HIKING IN THE STEHEKIN VALLEY
An article by Clifford Courtney
There are many questions that you may have about hiking and trails that cannot be answered here. I have tried to describe some of the more popular day hikes available and to answer a few of the most pondered questions.
There are a few things that should be mentioned about hiking that I hope do not deter you. One of the most asked questions is the availability of water, and if you should drink it if you find it. As a resident of the Stehekin valley all my life, I drink just about any water I stumble onto, but there have been some recent reports of giardia near the valley.
The National Parks Service does not recommend drinking the water without first filtering, boiling, or treating it. It’s your choice – for day hikes, if you are worried about it, you can always bring water with you from a potable source.
Other things that tend to concern people are our bears, snakes, bees, and ticks that a hiker will run into occasionally. Snakes (timber rattlers) are not a real problem with day-hikers as the trails are usually brushed and there is good visibility so you can see the snakes and the snakes can see you. The rattlesnake is not an offensive animal and will try to get away from you if it can. Confrontations only happen when one is stepped on or feels threatened.
Black bears that live in the valley have no history,’ of’ human confrontation except when they are looking for food. That is, looking for the food that humans may possess, not looking for humans as food. The most dangerous time is when moth6r bears have their cubs with them and they feel the safety of their offspring is being threatened. Bears have poor eyesight and a very sensitive nose. Many people think they are being aggressive when -they raise up on their hind legs, but they are merely trying to figure out what you are. The only real problems I have heard about have been caused by dogs chasing bears, which leads to the bear chasing the dog. The dog then runs back to his master for safety and hides, cowering behind his master’s legs.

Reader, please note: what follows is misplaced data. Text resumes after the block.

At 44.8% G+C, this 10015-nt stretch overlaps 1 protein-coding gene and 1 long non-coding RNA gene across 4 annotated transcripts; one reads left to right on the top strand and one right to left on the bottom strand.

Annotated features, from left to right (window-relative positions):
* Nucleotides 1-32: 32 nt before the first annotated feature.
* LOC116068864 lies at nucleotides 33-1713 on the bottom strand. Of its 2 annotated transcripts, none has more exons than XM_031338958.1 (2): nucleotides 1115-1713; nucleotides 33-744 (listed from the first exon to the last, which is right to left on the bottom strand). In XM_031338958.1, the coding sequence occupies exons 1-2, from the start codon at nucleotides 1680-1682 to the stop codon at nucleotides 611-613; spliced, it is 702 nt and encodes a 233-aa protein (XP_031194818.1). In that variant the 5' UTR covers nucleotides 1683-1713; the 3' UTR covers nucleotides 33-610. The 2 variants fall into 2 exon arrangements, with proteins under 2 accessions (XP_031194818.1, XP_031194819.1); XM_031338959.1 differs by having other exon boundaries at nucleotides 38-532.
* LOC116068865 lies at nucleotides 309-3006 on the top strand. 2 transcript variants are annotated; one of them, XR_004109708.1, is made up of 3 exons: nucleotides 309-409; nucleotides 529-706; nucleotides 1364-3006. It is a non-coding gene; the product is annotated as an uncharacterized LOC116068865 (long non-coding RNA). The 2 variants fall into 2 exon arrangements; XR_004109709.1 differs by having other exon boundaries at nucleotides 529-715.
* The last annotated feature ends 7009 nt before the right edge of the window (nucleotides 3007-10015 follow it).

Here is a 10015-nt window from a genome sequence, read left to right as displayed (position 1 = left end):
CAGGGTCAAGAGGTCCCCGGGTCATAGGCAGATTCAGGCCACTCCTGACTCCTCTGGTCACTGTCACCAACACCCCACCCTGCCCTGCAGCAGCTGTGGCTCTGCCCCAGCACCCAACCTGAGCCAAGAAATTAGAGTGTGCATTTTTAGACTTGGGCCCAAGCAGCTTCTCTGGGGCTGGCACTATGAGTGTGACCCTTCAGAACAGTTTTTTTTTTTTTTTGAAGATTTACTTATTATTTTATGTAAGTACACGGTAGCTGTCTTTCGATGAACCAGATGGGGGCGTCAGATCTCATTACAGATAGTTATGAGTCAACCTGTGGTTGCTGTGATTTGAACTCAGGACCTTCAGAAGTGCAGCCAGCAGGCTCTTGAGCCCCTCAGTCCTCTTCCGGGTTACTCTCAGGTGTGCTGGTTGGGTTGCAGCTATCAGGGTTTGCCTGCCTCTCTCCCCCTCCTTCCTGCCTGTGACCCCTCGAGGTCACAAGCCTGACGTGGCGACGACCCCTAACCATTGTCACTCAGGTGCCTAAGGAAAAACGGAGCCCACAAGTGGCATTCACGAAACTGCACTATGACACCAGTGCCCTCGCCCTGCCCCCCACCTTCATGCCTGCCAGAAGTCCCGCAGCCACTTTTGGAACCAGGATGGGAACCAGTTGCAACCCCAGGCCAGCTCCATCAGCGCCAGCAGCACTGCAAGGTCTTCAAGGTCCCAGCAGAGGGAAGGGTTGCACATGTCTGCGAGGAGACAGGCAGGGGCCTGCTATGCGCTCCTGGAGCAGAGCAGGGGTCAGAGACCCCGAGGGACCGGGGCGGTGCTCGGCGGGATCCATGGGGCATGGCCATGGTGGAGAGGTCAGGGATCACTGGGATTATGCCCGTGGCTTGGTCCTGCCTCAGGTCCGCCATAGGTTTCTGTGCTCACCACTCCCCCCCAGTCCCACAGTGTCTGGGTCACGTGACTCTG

That is if he can catch him, for at, this point the master is usually running at a fast clip also. Most of the trails in the valley have restrictions against taking a dog with you. There has been no human injury due to bears in our area. If you should meet one on the trail it will usually run when it sees you. If not wait for it to get off the trail. If you suspect it is a female with cubs, don’t rush it, it may become defensive.
Ticks are abundant on some trails in the spring and early summer. Our local ticks do not seem to be a carrier of any diseases, but they can be quite a nuisance all the same. It is a good idea to check for ticks after a hike. They are most commonly found on the scalp.
A bee sting to many people is only a slight annoyance. But if you are allergic it is a life-threatening situation. If you are allergic carry your bee kit with you. If you are in doubt about anybody in your group, it is wise to carry one in case of a reaction.
The kits are very light —and can be slipped into your pocket. The kit contains adrenalin and antihistamine tablets. This can’t be over-emphasized as most people fail to understand, the importance of the situation and casualty leave their life support system at home. I am not allergic, but if I were I would rather have a couple bears and forty or fifty rattlesnakes in my tent with me (just trying to make a point) than to have one bee and no kit!
Carnivorous insects, such as horse flies, deer flies, and mosquitoes, can often be viewed in the area and the amazing thing about them is they are very curious and like to afflict slight doses of pain to test your tolerance. Since many of you will be fortunate enough to see some of these native insects first hand, it is wise to bring some, repellent along. The repellent rarely works, but at least it takes your mind off the annoyance while you are putting it on.